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Read Bjork's2001 interview with Juergen Teller from the index archives.

Kathleen Hanna discusses writing and making music in this interview from 2000 with Laurie Weeks.

Isabella Rossellini spoke with Peter Halley in this 1999 interview.

Check out our interview with Crispin Glover by Richard Kern from 2000.
Alexander McQueen's 2003 interview with Bjork.

Xan Cassavetes, 2004
Her recent documentary Z Channel: A Magnificent Obsession, chronicles LA's best all-movie cable station of the '70s and '80s. She traces the descent of its programmer Jerry Harvey into obsession, murder, and suicide, yet celebrates his inspired vision. Harvey championed the director's cut and brought Bertolucci, Leone, and Verhoeven to a generation of film buffs — including the teenage Quentin Tarantino and Alexander Payne. [Editor-in-Chief Ariana Speyer spoke with the director at her home office in LA.]

ARIANA: What made you decide to make a documentary about a cable channel in LA?
XAN: I was obsessed with Z Channel when I was younger. As a teen, I spent a lot of time in my room chain-smoking and watching Z Channel. And it wasn't just me — everybody in Los Angeles watched it.
ARIANA: Why do you think that was?
XAN: They played almost any film that you would ever want to talk about — a Hollywood film followed by a silent film followed by a foreign film.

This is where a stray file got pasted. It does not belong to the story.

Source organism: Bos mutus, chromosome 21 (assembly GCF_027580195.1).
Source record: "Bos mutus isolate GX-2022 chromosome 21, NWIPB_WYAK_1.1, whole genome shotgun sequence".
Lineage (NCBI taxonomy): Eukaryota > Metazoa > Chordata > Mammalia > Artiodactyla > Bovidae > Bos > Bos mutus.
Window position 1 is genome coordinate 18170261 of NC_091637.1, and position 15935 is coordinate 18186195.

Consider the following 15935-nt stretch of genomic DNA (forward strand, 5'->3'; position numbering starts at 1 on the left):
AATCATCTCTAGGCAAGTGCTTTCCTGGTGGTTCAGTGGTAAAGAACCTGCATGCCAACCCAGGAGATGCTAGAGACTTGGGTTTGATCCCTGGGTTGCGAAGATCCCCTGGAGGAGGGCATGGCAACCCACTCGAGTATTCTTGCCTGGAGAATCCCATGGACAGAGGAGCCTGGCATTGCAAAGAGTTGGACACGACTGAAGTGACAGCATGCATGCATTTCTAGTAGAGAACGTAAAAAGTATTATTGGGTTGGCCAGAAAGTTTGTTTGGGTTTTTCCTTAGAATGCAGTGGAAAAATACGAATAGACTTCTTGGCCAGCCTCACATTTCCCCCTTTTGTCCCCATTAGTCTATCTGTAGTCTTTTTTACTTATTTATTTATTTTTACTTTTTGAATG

ARIANA: It attracted every movie junkie in LA before the advent of DVDs and digital TV.
XAN: On Z Channel, you'd tune in to the middle of, say, a Rodney Dangerfield movie or a German 1930s lesbian film, and you'd think, "This is incredible — I have to find out what this is. I have to see the beginning."
ARIANA: Z Channel was run by the ultimate film obsessive, Jerry Harvey. But he was also a tortured soul — he shot his wife and then turned the gun on himself in 1988.
XAN: I had heard there was a genius programmer behind the channel who had committed suicide. After I started my research, I learned the whole Jerry Harvey story, which was so compelling and multi-dimensional. But I didn't want to lose track of Z's impact on me as a fan — the joy of discovering those films.
ARIANA: You struck a balance between celebrating the films and filmmakers that Harvey championed and delving into the problems that led to his death.
XAN: I had never thought about being a documentarian before this project. I was always wrapped up in my own ideas. As a matter of fact, I was in a bad place when I started this documentary. I had spent three years preparing to make a feature film and two weeks before we were supposed to start shooting, one of the investors admitted they had put their money somewhere else.
ARIANA: That's awful.

XAN: But doing this project was a great gift. I felt the freedom to just do it as a once-in-a-lifetime thing.
ARIANA: Harvey is an interesting subject — he was a frustrated artist who found his true calling as a programmer.
XAN: He made one film, and then pursued screenwriting until his sister committed suicide. That hit him so heavily that he became reclusive. He experienced bouts of insomnia, so he'd stay up all night watching the up-and-coming cable stations, thinking about their programming. Becoming a programmer was a way to be withdrawn and function in the world at the same time. That was the perfect scenario for him.
ARIANA: How did you track down the major players in Harvey's life?